Will the congestion charge make you go Ape?

2 January 2007

Piaggio ApeUK-based motorists who find themselves crawling the streets of the capital on a frequent basis may be tempted to swap their BMW or 4x4 for something a little more economical. Specifically, they may wish to dodge El Presidente Ken Livingstone’s punitive £8 congestion charge by purchasing something that causes less congestion.

However, Livingstone is a politician and his rules are therefore not really on nodding terms with logic. Buy a small, economical, inoffensive city car like a Fiat Panda and you’ll currently pay the same congestion levy as the driver of a Hummer. Which, in short, sucks. A lot.

Plans have been broached to rebalance matters - but not by making Pandas welcome. No, the proposal is to charge as much as £25 per day for drivers of the most fuel-thirsty eyesores (those with CO2 emissions above 225g/km) and to exempt the most miserly cars (below 120g/km - the lowliest Panda 1.1 chucks out 135g/km). But these changes are just plans at present, and unlikely to be enacted before 2009. Although you never know with Ken – he is not the kind of politician to be hampered by any contradictory statements he might previously have made – so it might happen tomorrow.

Anyway, back in the grubby present buyers are left to ponder the currently exempt vehicles, which range from expensive and ugly city-only electric cars, such as the G-Wiz, hybrids such as the frankly quite large Toyota Prius and the even more ecologically iffy hybrid SUV, the Lexus RX400h. To qualify, hybrids have to be classed in Band 4 of the PowerShift Register [PDF] maintained by quango the Energy Saving Trust which, judging from the RX’s presence in the band (it emits 192g/km) must be a bit of a doddle if you shove some batteries in the boot. (There has been talk of removing the RX from the exempt band, but the official info suggests it is still enjoying a free ride in the C-zone: Auto-IT would welcome clarification from owners.)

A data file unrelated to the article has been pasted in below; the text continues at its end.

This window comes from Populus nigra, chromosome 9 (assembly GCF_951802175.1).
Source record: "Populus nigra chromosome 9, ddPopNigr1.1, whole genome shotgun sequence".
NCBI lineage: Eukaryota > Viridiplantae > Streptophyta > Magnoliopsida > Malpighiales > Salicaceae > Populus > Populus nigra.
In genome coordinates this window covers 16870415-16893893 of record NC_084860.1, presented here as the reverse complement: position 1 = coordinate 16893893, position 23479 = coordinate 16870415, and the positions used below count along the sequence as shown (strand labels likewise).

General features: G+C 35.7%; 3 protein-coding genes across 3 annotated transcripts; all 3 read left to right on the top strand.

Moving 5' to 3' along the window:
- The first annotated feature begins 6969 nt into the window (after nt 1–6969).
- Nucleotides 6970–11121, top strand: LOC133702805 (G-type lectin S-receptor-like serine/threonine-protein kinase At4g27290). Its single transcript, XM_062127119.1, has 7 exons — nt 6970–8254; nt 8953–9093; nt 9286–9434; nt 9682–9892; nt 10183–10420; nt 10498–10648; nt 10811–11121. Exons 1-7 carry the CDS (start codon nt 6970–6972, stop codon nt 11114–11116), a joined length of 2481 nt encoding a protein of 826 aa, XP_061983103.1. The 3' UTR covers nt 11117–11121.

So clearly there is not much point in thinking clearly about preventing pollution or taking up less roadspace. Better to check the exemptions and... prop up Toyota’s market share.

Or, maybe, choose one of the other exemptions. You could go large. Vehicles with more than 9 seats don’t have to pay. It doesn’t specify how big the seats have to be, and you could probably bolt seven of the rear seats from an Audi TT coupe into the back of an ordinary hatchback, if you were so inclined. Not very pretty, but it might work.

Or you could go very small. There is a motor tricycle exemption. You don’t have to pay if your car has three wheels and is less than a metre wide and less than two metres long. Unfortunately this is somewhat narrower and shorter than a Piaggio Ape (which is basically a Vespa scooter with a roof). It’s hard to think of anything that fits this footrprint except the Piaggio MP3 (which is really a motorbike not a car and so exempt anyway).

Oh well, a hybrid it is then.

Next » « Previous Home